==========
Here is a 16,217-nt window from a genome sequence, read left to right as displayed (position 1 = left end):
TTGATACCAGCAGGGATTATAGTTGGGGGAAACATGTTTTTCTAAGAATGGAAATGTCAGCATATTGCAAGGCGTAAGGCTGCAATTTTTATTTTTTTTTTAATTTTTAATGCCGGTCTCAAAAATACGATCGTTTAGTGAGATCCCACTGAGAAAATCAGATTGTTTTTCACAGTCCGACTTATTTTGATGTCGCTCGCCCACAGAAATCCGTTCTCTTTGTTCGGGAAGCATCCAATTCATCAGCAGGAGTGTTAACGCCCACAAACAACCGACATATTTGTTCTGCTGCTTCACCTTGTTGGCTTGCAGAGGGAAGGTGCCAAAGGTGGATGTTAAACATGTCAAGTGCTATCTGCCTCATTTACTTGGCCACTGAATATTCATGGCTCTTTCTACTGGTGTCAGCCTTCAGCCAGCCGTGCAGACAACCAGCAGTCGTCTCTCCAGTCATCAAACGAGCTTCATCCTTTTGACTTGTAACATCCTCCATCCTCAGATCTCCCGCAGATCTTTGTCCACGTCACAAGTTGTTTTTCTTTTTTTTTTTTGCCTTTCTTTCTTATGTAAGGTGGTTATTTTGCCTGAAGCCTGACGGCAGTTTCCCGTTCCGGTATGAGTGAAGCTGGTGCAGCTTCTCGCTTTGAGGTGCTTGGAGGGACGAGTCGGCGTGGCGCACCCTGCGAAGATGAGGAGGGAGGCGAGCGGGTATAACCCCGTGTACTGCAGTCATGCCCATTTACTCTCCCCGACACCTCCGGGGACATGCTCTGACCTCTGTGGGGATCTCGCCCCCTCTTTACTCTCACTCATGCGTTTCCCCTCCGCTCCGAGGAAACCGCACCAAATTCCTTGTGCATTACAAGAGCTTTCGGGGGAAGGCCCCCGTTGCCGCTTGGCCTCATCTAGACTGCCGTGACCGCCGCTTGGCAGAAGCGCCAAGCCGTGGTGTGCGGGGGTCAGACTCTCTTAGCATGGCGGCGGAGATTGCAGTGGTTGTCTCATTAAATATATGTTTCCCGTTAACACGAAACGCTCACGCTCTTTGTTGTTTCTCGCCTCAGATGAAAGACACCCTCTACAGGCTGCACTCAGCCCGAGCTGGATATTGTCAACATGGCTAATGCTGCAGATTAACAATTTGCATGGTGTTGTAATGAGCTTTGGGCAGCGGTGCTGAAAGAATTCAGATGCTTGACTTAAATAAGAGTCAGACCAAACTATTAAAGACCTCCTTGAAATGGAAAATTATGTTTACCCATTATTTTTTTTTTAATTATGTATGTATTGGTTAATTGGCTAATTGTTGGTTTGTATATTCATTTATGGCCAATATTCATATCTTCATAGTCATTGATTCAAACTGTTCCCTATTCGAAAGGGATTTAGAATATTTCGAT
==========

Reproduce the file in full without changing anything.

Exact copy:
Here is a 16,217-nt window from a genome sequence, read left to right as displayed (position 1 = left end):
TTGATACCAGCAGGGATTATAGTTGGGGGAAACATGTTTTTCTAAGAATGGAAATGTCAGCATATTGCAAGGCGTAAGGCTGCAATTTTTATTTTTTTTTTAATTTTTAATGCCGGTCTCAAAAATACGATCGTTTAGTGAGATCCCACTGAGAAAATCAGATTGTTTTTCACAGTCCGACTTATTTTGATGTCGCTCGCCCACAGAAATCCGTTCTCTTTGTTCGGGAAGCATCCAATTCATCAGCAGGAGTGTTAACGCCCACAAACAACCGACATATTTGTTCTGCTGCTTCACCTTGTTGGCTTGCAGAGGGAAGGTGCCAAAGGTGGATGTTAAACATGTCAAGTGCTATCTGCCTCATTTACTTGGCCACTGAATATTCATGGCTCTTTCTACTGGTGTCAGCCTTCAGCCAGCCGTGCAGACAACCAGCAGTCGTCTCTCCAGTCATCAAACGAGCTTCATCCTTTTGACTTGTAACATCCTCCATCCTCAGATCTCCCGCAGATCTTTGTCCACGTCACAAGTTGTTTTTCTTTTTTTTTTTTGCCTTTCTTTCTTATGTAAGGTGGTTATTTTGCCTGAAGCCTGACGGCAGTTTCCCGTTCCGGTATGAGTGAAGCTGGTGCAGCTTCTCGCTTTGAGGTGCTTGGAGGGACGAGTCGGCGTGGCGCACCCTGCGAAGATGAGGAGGGAGGCGAGCGGGTATAACCCCGTGTACTGCAGTCATGCCCATTTACTCTCCCCGACACCTCCGGGGACATGCTCTGACCTCTGTGGGGATCTCGCCCCCTCTTTACTCTCACTCATGCGTTTCCCCTCCGCTCCGAGGAAACCGCACCAAATTCCTTGTGCATTACAAGAGCTTTCGGGGGAAGGCCCCCGTTGCCGCTTGGCCTCATCTAGACTGCCGTGACCGCCGCTTGGCAGAAGCGCCAAGCCGTGGTGTGCGGGGGTCAGACTCTCTTAGCATGGCGGCGGAGATTGCAGTGGTTGTCTCATTAAATATATGTTTCCCGTTAACACGAAACGCTCACGCTCTTTGTTGTTTCTCGCCTCAGATGAAAGACACCCTCTACAGGCTGCACTCAGCCCGAGCTGGATATTGTCAACATGGCTAATGCTGCAGATTAACAATTTGCATGGTGTTGTAATGAGCTTTGGGCAGCGGTGCTGAAAGAATTCAGATGCTTGACTTAAATAAGAGTCAGACCAAACTATTAAAGACCTCCTTGAAATGGAAAATTATGTTTACCCATTATTTTTTTTTTAATTATGTATGTATTGGTTAATTGGCTAATTGTTGGTTTGTATATTCATTTATGGCCAATATTCATATCTTCATAGTCATTGATTCAAACTGTTCCCTATTCGAAAGGGATTTAGAATATTTCGAT